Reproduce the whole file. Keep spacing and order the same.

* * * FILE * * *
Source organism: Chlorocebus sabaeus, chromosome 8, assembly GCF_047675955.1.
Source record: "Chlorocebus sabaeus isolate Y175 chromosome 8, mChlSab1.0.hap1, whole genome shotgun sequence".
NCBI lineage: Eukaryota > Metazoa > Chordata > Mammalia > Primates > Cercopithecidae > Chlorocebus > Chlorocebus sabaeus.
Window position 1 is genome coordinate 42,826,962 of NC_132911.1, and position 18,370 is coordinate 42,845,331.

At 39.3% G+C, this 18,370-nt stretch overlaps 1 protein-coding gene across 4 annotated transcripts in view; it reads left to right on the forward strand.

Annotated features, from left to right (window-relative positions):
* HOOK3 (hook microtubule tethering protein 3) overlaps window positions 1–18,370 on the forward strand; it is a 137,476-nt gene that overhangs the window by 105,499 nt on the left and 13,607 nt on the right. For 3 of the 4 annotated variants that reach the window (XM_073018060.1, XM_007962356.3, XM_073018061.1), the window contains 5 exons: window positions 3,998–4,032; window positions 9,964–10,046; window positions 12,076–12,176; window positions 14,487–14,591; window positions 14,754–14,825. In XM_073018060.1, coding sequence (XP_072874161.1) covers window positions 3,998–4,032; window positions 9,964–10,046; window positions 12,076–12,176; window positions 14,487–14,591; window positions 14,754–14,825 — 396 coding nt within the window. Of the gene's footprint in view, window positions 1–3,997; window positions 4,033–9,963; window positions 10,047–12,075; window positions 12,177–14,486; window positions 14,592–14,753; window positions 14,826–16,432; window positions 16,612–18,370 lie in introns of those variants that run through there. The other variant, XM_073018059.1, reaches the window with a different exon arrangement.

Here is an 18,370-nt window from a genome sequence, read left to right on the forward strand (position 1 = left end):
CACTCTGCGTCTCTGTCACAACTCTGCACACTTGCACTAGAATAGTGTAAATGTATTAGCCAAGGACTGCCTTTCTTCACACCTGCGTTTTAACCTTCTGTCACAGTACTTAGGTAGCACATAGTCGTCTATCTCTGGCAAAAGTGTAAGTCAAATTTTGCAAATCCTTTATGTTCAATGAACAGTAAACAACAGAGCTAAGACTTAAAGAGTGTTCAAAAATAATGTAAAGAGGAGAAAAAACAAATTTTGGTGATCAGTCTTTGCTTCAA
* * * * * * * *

Source organism: Chlorocebus sabaeus, chromosome 8, assembly GCF_047675955.1.
Source record: "Chlorocebus sabaeus isolate Y175 chromosome 8, mChlSab1.0.hap1, whole genome shotgun sequence".
NCBI lineage: Eukaryota > Metazoa > Chordata > Mammalia > Primates > Cercopithecidae > Chlorocebus > Chlorocebus sabaeus.
Window position 1 is genome coordinate 42,826,962 of NC_132911.1, and position 18,370 is coordinate 42,845,331.

At 39.3% G+C, this 18,370-nt stretch overlaps 1 protein-coding gene across 4 annotated transcripts in view; it reads left to right on the forward strand.

Annotated features, from left to right (window-relative positions):
* HOOK3 (hook microtubule tethering protein 3) overlaps window positions 1–18,370 on the forward strand; it is a 137,476-nt gene that overhangs the window by 105,499 nt on the left and 13,607 nt on the right. For 3 of the 4 annotated variants that reach the window (XM_073018060.1, XM_007962356.3, XM_073018061.1), the window contains 5 exons: window positions 3,998–4,032; window positions 9,964–10,046; window positions 12,076–12,176; window positions 14,487–14,591; window positions 14,754–14,825. In XM_073018060.1, coding sequence (XP_072874161.1) covers window positions 3,998–4,032; window positions 9,964–10,046; window positions 12,076–12,176; window positions 14,487–14,591; window positions 14,754–14,825 — 396 coding nt within the window. Of the gene's footprint in view, window positions 1–3,997; window positions 4,033–9,963; window positions 10,047–12,075; window positions 12,177–14,486; window positions 14,592–14,753; window positions 14,826–16,432; window positions 16,612–18,370 lie in introns of those variants that run through there. The other variant, XM_073018059.1, reaches the window with a different exon arrangement.

Here is an 18,370-nt window from a genome sequence, read left to right on the forward strand (position 1 = left end):
CACTCTGCGTCTCTGTCACAACTCTGCACACTTGCACTAGAATAGTGTAAATGTATTAGCCAAGGACTGCCTTTCTTCACACCTGCGTTTTAACCTTCTGTCACAGTACTTAGGTAGCACATAGTCGTCTATCTCTGGCAAAAGTGTAAGTCAAATTTTGCAAATCCTTTATGTTCAATGAACAGTAAACAACAGAGCTAAGACTTAAAGAGTGTTCAAAAATAATGTAAAGAGGAGAAAAAACAAATTTTGGTGATCAGTCTTTGCTTCAA